The evolution question is a good one.. .one that could be another whole post.  The short answer is that it is up to the DAL.. If you add a new column then, you need to update your model.  In entity framework, there is an “update from Database” context menu that you can do a table at a time.. If you add a while new table, this can easily be added to the  model just by using the wizard or dragging it out from server explorer.   Once the model is updated the client types will also be updated, so all you should need to do is add some binding code to the UI to start showing the new data…  When a new table is added, you will need to add the appropriate methods to the DomainService to query and update those new tables. Once that is done, the new type will be accessible to the client and you can bind away.

    I have heard several people ask about the best practice on factoring your DomainService.. The way I think about this is that you want one DomainService per “screen” in your client UI.. for example if you have a screen for dealing with orders and another suppliers, then I’d suggest factoring those into two different DS classes..  The other thing to think about is what is the unit of work in your application?  Do you need to update table X and Y in the same batch, if so, maybe those should be in the same DS..  

    Hope that helps!

  3. jeangab says:


    To continue on question #2, maybe the solution could be to have a domainService per Use Case. This way your UML model could have is counterpart in the code and maintaining both models and code could be easier…


  4. Bryan G Campbell says:


      Thanks for the response, very helpful. I’ve been trying to implement Test Driven Development in this .NET RIA Services world.  Thanks to your feedback as well as a post on Vijay’s blog called "Unit Testing Business Logic in .NET RIA Services" I believe I have a better handle on how to do this.  I’m sure my approach will continue to evolve, but at least I have a starting point.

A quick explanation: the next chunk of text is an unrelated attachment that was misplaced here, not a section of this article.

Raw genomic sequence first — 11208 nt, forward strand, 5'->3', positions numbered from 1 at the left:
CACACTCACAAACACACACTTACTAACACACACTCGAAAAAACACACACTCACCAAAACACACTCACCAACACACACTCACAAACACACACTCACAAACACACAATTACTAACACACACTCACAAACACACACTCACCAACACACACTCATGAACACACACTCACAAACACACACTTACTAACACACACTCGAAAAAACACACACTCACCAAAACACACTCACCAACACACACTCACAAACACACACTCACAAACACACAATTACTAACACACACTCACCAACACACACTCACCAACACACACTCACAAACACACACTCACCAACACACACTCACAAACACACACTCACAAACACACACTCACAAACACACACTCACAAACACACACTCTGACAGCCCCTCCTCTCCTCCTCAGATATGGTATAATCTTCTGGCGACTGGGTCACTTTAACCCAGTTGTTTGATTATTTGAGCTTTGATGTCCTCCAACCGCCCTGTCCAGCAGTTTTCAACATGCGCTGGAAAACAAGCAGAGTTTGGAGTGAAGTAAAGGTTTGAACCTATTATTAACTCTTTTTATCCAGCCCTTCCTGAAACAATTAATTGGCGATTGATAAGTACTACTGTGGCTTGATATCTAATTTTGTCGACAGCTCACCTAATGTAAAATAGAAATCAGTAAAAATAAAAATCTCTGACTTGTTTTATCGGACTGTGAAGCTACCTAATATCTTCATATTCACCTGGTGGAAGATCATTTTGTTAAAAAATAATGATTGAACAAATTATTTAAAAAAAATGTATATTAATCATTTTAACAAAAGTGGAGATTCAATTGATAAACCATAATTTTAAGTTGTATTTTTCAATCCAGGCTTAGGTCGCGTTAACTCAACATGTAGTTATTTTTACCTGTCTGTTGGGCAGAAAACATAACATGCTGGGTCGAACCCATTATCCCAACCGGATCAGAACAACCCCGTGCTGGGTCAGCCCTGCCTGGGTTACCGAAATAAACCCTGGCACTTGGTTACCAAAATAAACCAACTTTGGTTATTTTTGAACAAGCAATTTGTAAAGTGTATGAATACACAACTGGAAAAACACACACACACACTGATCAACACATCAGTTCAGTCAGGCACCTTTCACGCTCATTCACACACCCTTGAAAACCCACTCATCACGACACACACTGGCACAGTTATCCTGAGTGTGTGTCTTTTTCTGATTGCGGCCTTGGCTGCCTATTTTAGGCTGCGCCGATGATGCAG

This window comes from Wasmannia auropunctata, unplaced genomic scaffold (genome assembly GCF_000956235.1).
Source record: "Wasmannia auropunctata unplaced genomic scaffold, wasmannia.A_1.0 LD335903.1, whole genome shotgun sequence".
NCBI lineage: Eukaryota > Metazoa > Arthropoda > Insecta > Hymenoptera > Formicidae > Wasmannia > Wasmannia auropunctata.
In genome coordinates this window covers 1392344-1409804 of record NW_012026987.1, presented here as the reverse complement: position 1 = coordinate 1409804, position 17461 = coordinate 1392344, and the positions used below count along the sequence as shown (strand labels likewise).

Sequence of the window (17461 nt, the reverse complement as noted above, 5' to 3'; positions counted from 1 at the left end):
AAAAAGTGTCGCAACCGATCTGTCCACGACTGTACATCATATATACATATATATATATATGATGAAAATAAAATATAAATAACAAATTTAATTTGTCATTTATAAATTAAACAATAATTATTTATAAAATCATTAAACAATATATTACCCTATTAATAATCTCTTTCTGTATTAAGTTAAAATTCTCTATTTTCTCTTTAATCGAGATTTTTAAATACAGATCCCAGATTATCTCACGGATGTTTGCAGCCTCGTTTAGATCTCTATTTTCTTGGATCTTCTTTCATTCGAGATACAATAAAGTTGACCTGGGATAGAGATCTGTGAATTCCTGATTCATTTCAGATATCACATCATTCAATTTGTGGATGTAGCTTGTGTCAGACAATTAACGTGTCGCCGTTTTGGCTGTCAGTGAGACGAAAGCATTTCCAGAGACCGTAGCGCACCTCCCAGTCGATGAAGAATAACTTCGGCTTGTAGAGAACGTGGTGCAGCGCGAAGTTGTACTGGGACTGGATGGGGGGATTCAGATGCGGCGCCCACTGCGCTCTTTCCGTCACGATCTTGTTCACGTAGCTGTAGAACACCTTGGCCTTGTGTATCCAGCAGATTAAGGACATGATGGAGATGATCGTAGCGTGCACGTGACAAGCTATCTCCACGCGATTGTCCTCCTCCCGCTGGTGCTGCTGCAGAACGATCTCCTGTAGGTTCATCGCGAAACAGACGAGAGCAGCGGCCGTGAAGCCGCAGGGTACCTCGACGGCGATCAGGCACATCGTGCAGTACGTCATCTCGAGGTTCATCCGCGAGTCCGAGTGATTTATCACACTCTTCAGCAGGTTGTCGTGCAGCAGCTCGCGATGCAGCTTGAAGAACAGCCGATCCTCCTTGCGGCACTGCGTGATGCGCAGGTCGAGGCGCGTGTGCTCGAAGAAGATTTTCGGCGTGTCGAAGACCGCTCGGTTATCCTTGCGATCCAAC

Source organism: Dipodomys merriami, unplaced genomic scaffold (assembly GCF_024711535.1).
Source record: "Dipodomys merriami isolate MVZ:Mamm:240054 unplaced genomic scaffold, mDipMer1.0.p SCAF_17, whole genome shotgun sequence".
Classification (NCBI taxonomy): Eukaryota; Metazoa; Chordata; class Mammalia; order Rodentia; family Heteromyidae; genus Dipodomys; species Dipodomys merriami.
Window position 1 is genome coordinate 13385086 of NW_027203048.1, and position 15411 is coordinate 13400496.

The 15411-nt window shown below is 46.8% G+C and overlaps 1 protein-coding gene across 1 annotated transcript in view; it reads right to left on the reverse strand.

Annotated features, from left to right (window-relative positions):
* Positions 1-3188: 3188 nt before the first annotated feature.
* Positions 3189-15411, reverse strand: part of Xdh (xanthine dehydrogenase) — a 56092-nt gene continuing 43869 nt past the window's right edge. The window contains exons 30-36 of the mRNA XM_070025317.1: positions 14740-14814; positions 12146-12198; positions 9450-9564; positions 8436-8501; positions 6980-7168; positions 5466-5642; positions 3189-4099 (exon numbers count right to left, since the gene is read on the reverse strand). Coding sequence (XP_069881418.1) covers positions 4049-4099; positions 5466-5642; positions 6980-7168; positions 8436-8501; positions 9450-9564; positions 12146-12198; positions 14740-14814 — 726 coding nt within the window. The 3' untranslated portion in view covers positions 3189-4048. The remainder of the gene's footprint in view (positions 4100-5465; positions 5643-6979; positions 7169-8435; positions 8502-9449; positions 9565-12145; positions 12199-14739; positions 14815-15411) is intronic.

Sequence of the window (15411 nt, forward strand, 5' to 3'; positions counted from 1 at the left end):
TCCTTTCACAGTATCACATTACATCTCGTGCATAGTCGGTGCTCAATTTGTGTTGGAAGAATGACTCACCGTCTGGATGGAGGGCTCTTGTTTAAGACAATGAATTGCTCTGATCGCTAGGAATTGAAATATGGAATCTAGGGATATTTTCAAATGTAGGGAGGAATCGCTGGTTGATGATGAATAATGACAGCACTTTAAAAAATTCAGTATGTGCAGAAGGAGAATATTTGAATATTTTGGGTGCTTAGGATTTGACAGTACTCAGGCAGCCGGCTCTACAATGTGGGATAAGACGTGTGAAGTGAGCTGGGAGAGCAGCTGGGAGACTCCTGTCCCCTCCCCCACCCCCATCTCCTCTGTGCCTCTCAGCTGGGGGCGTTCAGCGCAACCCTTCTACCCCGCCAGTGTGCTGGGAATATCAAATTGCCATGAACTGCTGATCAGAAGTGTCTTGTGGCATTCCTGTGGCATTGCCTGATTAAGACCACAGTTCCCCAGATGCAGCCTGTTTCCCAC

@JeanGab – Thanks for the input. It’s always great to get additional perspectives on a problem, helps me break out of my tunnel vision.


  5. BradA says:

    JeanGab – Yup a "use case" seems like a good way to think about this..  

  6. Ozzy says:


    Thanks for this series — very useful!

    I would like to see some additional guidance on how best to use RIA with Prism.


  7. BradA says:

    Ozzy – Yup, I have been talking to the Prism folks about a sample and I think that is on the radar.. stay tuned!

  8. Hi Brad!

    How can we determine the total of items of DomainDataSource ?

    I would like to display in a text box the number of records of the database (next to the pager of the grid), so the user would have an idea of the size of data.


    Rachida Dukes

  9. Hi Brad,

    I have troubles deleting an item with LinqToSql. In the delete method I have the following code:

    this.Context.Questions.Attach( q );

    this.Context.Questions.DeleteOnSubmit( q );

    where q is a Question object.

    The object is deleted from the db, but the DataGrid bound to the DomainDataSource is not updated correctly. I can see that the item disappears from the DataGrid at first, but in the next moment it is shown again. If I reload the page, thus causing the DomainDataSource to load the data again, the item is deleted.

    In XAML I have the exact same case as in your demo: DDS set as ItemsSource to both DataGrid and DataForm, DataForm’s CurrentItem is bound to DataGrid’s SelectedItem. I handle the DataView.CollectionChanged event of the DDS and in case the Action is Remove I call SubmitChanges().


  10. Mark Salsbery says:

    Hi Emil,

    I stumbled across this page while looking for a fix for the same issue, except in my case, a ListBox is the master view.  The deleted record moves to the end of the list, and trying to delete it again gives WSOD.

    For me, calling myDomainDataSource.Load(); after the SubmitChanges() call in the CollectionChanged event handler seems to fix it.

    I still get artifacts in the listbox sometimes if I cancel an Add operation, however.



    Microsoft MVP – Visual C++